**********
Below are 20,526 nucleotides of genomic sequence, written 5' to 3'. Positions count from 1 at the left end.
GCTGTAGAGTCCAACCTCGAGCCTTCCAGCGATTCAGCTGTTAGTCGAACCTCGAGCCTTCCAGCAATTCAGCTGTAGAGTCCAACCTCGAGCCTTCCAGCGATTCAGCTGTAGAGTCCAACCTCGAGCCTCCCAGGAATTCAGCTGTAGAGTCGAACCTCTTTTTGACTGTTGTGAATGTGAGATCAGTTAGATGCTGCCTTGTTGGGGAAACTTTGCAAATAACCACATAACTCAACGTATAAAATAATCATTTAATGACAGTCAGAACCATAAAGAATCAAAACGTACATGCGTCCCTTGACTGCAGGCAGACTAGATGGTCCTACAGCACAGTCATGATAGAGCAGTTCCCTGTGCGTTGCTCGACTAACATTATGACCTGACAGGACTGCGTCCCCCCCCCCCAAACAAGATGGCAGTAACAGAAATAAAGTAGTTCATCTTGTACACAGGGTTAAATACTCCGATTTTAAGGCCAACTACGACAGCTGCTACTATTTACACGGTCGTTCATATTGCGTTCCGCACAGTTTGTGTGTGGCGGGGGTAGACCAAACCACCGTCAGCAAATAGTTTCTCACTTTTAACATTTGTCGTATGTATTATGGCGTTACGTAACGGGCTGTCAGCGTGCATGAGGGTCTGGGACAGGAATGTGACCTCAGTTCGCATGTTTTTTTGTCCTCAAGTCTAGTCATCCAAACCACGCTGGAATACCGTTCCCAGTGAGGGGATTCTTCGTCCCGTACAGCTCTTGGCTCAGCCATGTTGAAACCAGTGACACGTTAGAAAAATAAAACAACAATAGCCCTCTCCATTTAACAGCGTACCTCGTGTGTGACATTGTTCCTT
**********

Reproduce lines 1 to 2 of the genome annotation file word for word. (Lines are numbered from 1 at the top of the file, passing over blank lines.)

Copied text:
Below are 20,526 nucleotides of genomic sequence, written 5' to 3'. Positions count from 1 at the left end.
GCTGTAGAGTCCAACCTCGAGCCTTCCAGCGATTCAGCTGTTAGTCGAACCTCGAGCCTTCCAGCAATTCAGCTGTAGAGTCCAACCTCGAGCCTTCCAGCGATTCAGCTGTAGAGTCCAACCTCGAGCCTCCCAGGAATTCAGCTGTAGAGTCGAACCTCTTTTTGACTGTTGTGAATGTGAGATCAGTTAGATGCTGCCTTGTTGGGGAAACTTTGCAAATAACCACATAACTCAACGTATAAAATAATCATTTAATGACAGTCAGAACCATAAAGAATCAAAACGTACATGCGTCCCTTGACTGCAGGCAGACTAGATGGTCCTACAGCACAGTCATGATAGAGCAGTTCCCTGTGCGTTGCTCGACTAACATTATGACCTGACAGGACTGCGTCCCCCCCCCCCAAACAAGATGGCAGTAACAGAAATAAAGTAGTTCATCTTGTACACAGGGTTAAATACTCCGATTTTAAGGCCAACTACGACAGCTGCTACTATTTACACGGTCGTTCATATTGCGTTCCGCACAGTTTGTGTGTGGCGGGGGTAGACCAAACCACCGTCAGCAAATAGTTTCTCACTTTTAACATTTGTCGTATGTATTATGGCGTTACGTAACGGGCTGTCAGCGTGCATGAGGGTCTGGGACAGGAATGTGACCTCAGTTCGCATGTTTTTTTGTCCTCAAGTCTAGTCATCCAAACCACGCTGGAATACCGTTCCCAGTGAGGGGATTCTTCGTCCCGTACAGCTCTTGGCTCAGCCATGTTGAAACCAGTGACACGTTAGAAAAATAAAACAACAATAGCCCTCTCCATTTAACAGCGTACCTCGTGTGTGACATTGTTCCTT